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Faking LibertiesReligious Freedom in American-Occupied Japan$
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Jolyon Baraka Thomas

Print publication date: 2019

Print ISBN-13: 9780226618791

Published to Chicago Scholarship Online: September 2019

DOI: 10.7208/chicago/9780226618968.001.0001

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Universal Rights, Unique Circumstances

Universal Rights, Unique Circumstances

(p.195) 7 Universal Rights, Unique Circumstances
Faking Liberties

Jolyon Baraka Thomas

University of Chicago Press

The overlapping jurisdictions and universalizing rhetoric of the Occupation created a situation in which the concept of religious freedom had to change. Two governments were in charge of the same territory and population, meaning that rights had to come from someplace beyond the state. Moreover, the occupiers did not trust Japanese political leaders to continue to guarantee religious freedom once the Occupation ended. The occupiers found a solution to this twofold enforcement problem through an outreach program premised on the intertwined notions that all humans were inherently religious and that religiosity preceded (or superseded) national citizenship. Through popular media and public-facing outreach lectures explaining the American-drafted constitution that had been promulgated in November 1946, Japanese legal experts and scholars of religion helped the occupiers frame religious freedom as innate, universal, and unquestionable. But while religious freedom appeared in this discourse as a universal human right rather than as a parochial civil liberty, stakeholders continued to discriminate between what they saw as "good" and "bad" types of religion, effectively circumscribing the scope of the supposedly inalienable right. Simultaneously, American political leaders weaponized the ostensibly pacifistic concept of religious-freedom-as-human-right, making it a powerful ideological tool for their battles against "godless communism" worldwide.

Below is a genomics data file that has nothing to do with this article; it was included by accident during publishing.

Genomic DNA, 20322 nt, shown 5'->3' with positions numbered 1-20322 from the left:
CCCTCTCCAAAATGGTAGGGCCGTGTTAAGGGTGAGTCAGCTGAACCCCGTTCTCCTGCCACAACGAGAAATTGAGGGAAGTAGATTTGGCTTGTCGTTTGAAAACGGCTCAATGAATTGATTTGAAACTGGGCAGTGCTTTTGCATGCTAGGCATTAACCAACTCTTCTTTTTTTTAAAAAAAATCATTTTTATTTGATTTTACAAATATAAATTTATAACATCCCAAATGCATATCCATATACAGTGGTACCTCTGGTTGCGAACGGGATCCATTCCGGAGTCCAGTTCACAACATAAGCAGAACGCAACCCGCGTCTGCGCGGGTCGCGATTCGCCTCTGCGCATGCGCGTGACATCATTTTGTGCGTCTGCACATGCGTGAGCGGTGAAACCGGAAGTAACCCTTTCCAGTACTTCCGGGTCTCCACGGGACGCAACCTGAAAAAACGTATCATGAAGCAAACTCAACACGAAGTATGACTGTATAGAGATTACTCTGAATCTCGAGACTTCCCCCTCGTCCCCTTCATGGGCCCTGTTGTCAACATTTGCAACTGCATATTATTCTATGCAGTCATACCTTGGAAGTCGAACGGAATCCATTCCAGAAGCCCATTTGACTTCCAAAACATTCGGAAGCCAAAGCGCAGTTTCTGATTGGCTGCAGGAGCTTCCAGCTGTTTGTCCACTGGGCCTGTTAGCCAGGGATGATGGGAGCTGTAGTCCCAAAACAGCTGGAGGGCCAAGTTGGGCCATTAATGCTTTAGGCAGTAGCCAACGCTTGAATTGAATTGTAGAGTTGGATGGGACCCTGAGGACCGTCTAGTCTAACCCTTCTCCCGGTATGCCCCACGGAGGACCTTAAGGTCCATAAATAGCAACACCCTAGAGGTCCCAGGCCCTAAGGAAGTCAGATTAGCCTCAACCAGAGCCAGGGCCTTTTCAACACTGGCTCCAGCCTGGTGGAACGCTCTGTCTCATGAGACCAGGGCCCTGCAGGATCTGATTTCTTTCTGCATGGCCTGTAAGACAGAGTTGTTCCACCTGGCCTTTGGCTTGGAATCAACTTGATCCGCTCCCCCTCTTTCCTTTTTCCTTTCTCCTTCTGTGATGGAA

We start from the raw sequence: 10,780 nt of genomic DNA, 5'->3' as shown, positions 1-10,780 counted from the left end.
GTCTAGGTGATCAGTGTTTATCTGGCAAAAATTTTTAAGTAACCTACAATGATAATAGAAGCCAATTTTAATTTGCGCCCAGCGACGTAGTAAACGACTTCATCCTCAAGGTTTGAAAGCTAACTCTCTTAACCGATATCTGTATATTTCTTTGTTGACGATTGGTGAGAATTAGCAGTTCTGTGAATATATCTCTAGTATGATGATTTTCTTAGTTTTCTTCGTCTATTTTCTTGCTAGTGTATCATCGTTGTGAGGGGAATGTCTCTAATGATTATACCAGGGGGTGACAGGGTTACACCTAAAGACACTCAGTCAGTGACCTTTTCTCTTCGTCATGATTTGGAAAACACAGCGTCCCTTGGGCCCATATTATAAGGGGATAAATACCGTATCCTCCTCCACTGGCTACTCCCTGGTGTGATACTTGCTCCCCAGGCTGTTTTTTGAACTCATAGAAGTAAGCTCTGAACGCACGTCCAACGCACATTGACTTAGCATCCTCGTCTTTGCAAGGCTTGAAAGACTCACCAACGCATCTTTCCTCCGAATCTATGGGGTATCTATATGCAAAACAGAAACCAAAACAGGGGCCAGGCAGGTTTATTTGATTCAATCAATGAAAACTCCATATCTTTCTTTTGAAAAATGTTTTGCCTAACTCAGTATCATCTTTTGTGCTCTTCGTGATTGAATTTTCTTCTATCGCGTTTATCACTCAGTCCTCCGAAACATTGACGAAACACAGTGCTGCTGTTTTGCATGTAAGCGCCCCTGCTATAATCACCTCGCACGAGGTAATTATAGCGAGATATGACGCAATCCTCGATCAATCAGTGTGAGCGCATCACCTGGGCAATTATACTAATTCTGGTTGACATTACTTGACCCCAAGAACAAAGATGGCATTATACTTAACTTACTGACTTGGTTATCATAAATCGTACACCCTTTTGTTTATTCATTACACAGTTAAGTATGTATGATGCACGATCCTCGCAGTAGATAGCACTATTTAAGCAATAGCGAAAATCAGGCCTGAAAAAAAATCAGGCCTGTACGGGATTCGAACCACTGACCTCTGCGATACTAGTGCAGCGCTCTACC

Keywords:   religious freedom, human rights, constitution, religious studies, Kishimoto Hideo, communism

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